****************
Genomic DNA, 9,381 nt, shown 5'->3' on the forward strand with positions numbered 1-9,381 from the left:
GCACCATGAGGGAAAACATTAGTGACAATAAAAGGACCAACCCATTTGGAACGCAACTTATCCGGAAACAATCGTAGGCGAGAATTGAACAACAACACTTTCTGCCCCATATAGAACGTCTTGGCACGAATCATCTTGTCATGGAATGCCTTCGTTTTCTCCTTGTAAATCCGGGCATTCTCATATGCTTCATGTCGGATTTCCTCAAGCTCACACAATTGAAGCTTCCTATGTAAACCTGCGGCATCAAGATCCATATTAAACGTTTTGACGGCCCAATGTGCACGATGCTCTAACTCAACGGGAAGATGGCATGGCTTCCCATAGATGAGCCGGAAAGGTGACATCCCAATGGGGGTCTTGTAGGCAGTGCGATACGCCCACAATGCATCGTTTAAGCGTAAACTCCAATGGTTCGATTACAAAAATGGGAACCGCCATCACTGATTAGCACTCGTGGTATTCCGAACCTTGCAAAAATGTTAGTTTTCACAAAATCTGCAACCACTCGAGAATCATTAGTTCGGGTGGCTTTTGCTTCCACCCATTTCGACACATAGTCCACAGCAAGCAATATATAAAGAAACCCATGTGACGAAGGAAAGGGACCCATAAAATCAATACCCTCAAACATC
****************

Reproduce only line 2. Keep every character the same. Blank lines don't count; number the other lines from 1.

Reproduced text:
GCACCATGAGGGAAAACATTAGTGACAATAAAAGGACCAACCCATTTGGAACGCAACTTATCCGGAAACAATCGTAGGCGAGAATTGAACAACAACACTTTCTGCCCCATATAGAACGTCTTGGCACGAATCATCTTGTCATGGAATGCCTTCGTTTTCTCCTTGTAAATCCGGGCATTCTCATATGCTTCATGTCGGATTTCCTCAAGCTCACACAATTGAAGCTTCCTATGTAAACCTGCGGCATCAAGATCCATATTAAACGTTTTGACGGCCCAATGTGCACGATGCTCTAACTCAACGGGAAGATGGCATGGCTTCCCATAGATGAGCCGGAAAGGTGACATCCCAATGGGGGTCTTGTAGGCAGTGCGATACGCCCACAATGCATCGTTTAAGCGTAAACTCCAATGGTTCGATTACAAAAATGGGAACCGCCATCACTGATTAGCACTCGTGGTATTCCGAACCTTGCAAAAATGTTAGTTTTCACAAAATCTGCAACCACTCGAGAATCATTAGTTCGGGTGGCTTTTGCTTCCACCCATTTCGACACATAGTCCACAGCAAGCAATATATAAAGAAACCCATGTGACGAAGGAAAGGGACCCATAAAATCAATACCCTCAAACATC